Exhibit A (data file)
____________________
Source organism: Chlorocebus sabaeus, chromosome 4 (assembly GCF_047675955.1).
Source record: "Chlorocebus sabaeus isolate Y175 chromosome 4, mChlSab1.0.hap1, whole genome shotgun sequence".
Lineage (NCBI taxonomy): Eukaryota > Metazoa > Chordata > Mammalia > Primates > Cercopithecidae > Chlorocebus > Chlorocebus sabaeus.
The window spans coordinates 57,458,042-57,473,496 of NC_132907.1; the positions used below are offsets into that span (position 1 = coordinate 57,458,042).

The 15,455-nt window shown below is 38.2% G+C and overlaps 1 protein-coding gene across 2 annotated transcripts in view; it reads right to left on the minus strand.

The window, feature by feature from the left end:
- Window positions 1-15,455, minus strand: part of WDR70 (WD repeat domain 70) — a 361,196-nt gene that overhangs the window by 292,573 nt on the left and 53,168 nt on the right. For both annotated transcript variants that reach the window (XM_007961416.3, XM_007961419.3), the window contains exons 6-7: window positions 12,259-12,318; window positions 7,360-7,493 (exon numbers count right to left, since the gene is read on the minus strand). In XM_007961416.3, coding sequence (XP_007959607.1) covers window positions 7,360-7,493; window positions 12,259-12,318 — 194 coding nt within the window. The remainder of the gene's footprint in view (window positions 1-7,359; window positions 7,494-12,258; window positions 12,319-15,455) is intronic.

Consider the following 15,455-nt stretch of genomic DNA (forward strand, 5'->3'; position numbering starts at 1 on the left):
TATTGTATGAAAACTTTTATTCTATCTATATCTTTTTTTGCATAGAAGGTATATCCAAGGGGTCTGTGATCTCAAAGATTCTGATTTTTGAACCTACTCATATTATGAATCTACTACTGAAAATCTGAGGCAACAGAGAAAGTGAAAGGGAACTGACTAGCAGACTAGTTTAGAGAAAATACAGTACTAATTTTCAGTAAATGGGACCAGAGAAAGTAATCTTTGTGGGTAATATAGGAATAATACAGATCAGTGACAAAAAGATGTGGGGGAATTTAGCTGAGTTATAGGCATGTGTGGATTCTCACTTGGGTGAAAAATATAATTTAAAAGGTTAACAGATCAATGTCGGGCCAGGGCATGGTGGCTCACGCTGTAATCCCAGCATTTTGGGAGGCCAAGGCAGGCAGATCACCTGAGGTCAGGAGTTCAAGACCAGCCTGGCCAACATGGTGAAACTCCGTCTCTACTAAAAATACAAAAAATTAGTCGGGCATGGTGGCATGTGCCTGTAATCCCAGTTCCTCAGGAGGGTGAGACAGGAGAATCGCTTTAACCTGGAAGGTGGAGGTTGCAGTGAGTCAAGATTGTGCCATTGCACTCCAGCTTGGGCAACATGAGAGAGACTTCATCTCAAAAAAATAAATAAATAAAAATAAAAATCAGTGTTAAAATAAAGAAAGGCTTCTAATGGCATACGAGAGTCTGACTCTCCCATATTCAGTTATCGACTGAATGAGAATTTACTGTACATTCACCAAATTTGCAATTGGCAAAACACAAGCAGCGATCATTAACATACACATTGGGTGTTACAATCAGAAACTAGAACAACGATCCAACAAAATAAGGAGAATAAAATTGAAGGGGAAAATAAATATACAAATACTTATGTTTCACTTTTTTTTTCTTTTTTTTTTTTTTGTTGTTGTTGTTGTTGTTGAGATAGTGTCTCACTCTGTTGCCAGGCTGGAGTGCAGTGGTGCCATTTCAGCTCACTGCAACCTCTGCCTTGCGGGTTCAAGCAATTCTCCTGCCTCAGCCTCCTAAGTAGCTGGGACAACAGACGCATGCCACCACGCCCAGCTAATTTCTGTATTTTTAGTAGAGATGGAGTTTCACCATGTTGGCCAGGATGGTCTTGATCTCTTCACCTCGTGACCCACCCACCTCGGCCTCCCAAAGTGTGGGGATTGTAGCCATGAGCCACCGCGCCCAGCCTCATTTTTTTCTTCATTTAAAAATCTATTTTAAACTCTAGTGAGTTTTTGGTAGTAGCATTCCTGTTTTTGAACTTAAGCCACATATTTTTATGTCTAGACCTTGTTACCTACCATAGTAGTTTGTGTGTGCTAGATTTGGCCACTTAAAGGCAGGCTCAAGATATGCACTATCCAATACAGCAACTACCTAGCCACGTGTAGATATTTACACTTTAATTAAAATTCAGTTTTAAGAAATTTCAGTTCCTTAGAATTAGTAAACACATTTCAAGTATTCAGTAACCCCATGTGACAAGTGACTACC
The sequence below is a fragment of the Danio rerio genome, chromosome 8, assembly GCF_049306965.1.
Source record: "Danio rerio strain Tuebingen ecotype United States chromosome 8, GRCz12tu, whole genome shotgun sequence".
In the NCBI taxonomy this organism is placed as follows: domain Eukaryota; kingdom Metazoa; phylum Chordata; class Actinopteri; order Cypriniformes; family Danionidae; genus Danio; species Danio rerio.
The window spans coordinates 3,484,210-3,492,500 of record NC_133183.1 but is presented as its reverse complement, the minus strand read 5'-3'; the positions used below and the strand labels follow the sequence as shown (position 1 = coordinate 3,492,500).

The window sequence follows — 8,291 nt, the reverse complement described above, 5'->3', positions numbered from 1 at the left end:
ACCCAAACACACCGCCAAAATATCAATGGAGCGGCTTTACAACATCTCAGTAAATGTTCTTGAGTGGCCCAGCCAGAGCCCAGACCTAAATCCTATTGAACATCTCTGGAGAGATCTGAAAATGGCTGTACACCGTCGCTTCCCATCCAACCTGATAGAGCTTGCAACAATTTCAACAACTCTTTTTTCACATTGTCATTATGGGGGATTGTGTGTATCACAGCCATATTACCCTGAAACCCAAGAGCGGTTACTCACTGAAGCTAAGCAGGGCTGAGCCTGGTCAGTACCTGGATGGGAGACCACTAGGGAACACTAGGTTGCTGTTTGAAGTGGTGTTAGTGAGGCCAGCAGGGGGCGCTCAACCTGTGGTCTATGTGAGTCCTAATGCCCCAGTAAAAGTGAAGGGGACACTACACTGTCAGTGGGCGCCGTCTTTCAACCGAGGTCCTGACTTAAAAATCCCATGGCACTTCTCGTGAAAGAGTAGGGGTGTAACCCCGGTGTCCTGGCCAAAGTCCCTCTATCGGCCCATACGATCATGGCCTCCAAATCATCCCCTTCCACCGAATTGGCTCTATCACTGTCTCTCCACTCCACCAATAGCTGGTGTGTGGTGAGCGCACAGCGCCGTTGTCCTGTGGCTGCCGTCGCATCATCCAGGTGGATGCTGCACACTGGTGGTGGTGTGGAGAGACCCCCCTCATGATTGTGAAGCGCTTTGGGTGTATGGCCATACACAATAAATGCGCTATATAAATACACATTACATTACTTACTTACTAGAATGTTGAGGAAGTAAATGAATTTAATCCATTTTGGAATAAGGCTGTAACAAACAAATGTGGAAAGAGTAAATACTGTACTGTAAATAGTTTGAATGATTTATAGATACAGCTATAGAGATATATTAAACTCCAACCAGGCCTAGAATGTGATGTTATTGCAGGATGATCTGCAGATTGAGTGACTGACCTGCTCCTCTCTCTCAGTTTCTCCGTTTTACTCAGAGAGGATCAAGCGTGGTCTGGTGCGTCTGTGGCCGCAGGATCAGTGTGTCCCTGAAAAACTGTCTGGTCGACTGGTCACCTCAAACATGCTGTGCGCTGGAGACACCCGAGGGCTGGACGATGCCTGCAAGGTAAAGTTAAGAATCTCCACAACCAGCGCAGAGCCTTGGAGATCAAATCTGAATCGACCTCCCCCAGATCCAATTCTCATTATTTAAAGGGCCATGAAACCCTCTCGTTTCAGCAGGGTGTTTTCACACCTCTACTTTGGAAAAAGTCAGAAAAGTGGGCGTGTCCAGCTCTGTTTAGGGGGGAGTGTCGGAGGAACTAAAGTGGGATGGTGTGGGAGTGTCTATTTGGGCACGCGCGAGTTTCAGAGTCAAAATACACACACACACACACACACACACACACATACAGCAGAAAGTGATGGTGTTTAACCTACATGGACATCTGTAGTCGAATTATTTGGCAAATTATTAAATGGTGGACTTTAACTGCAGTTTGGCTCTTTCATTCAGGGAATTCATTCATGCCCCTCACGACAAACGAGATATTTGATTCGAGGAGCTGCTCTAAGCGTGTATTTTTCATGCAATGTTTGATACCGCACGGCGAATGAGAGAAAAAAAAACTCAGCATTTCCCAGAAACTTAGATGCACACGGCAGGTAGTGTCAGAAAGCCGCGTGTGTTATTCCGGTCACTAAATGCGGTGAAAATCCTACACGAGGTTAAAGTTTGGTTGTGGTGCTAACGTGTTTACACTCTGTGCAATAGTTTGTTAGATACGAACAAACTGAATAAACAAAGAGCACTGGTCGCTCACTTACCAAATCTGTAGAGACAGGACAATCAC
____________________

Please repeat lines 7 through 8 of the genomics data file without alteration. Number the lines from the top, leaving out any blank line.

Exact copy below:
- Window positions 1-15,455, minus strand: part of WDR70 (WD repeat domain 70) — a 361,196-nt gene that overhangs the window by 292,573 nt on the left and 53,168 nt on the right. For both annotated transcript variants that reach the window (XM_007961416.3, XM_007961419.3), the window contains exons 6-7: window positions 12,259-12,318; window positions 7,360-7,493 (exon numbers count right to left, since the gene is read on the minus strand). In XM_007961416.3, coding sequence (XP_007959607.1) covers window positions 7,360-7,493; window positions 12,259-12,318 — 194 coding nt within the window. The remainder of the gene's footprint in view (window positions 1-7,359; window positions 7,494-12,258; window positions 12,319-15,455) is intronic.

Consider the following 15,455-nt stretch of genomic DNA (forward strand, 5'->3'; position numbering starts at 1 on the left):